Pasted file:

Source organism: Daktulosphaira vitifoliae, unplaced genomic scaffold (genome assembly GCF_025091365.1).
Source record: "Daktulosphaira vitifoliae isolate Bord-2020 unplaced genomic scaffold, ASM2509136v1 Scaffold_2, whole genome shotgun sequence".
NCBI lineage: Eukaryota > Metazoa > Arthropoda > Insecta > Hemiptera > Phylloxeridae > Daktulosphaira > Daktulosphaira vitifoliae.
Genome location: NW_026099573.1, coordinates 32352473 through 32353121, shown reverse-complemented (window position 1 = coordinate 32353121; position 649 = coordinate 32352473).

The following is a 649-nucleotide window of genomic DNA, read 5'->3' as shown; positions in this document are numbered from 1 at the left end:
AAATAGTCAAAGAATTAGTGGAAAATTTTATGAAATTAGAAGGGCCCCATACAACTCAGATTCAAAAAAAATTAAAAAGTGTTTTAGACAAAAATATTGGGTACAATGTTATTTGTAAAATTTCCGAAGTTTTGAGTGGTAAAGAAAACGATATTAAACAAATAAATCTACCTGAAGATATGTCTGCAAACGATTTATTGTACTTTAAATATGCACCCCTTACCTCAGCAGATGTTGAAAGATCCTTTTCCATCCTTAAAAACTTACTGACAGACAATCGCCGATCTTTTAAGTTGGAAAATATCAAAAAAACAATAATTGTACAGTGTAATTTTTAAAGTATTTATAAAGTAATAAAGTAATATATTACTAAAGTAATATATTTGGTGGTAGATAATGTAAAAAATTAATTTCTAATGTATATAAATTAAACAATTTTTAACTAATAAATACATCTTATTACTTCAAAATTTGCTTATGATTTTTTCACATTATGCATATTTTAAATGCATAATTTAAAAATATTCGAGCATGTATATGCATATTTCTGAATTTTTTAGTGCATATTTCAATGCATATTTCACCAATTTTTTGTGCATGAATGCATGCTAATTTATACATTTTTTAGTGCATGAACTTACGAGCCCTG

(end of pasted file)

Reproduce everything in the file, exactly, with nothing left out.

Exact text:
Source organism: Daktulosphaira vitifoliae, unplaced genomic scaffold (genome assembly GCF_025091365.1).
Source record: "Daktulosphaira vitifoliae isolate Bord-2020 unplaced genomic scaffold, ASM2509136v1 Scaffold_2, whole genome shotgun sequence".
NCBI lineage: Eukaryota > Metazoa > Arthropoda > Insecta > Hemiptera > Phylloxeridae > Daktulosphaira > Daktulosphaira vitifoliae.
Genome location: NW_026099573.1, coordinates 32352473 through 32353121, shown reverse-complemented (window position 1 = coordinate 32353121; position 649 = coordinate 32352473).

The following is a 649-nucleotide window of genomic DNA, read 5'->3' as shown; positions in this document are numbered from 1 at the left end:
AAATAGTCAAAGAATTAGTGGAAAATTTTATGAAATTAGAAGGGCCCCATACAACTCAGATTCAAAAAAAATTAAAAAGTGTTTTAGACAAAAATATTGGGTACAATGTTATTTGTAAAATTTCCGAAGTTTTGAGTGGTAAAGAAAACGATATTAAACAAATAAATCTACCTGAAGATATGTCTGCAAACGATTTATTGTACTTTAAATATGCACCCCTTACCTCAGCAGATGTTGAAAGATCCTTTTCCATCCTTAAAAACTTACTGACAGACAATCGCCGATCTTTTAAGTTGGAAAATATCAAAAAAACAATAATTGTACAGTGTAATTTTTAAAGTATTTATAAAGTAATAAAGTAATATATTACTAAAGTAATATATTTGGTGGTAGATAATGTAAAAAATTAATTTCTAATGTATATAAATTAAACAATTTTTAACTAATAAATACATCTTATTACTTCAAAATTTGCTTATGATTTTTTCACATTATGCATATTTTAAATGCATAATTTAAAAATATTCGAGCATGTATATGCATATTTCTGAATTTTTTAGTGCATATTTCAATGCATATTTCACCAATTTTTTGTGCATGAATGCATGCTAATTTATACATTTTTTAGTGCATGAACTTACGAGCCCTG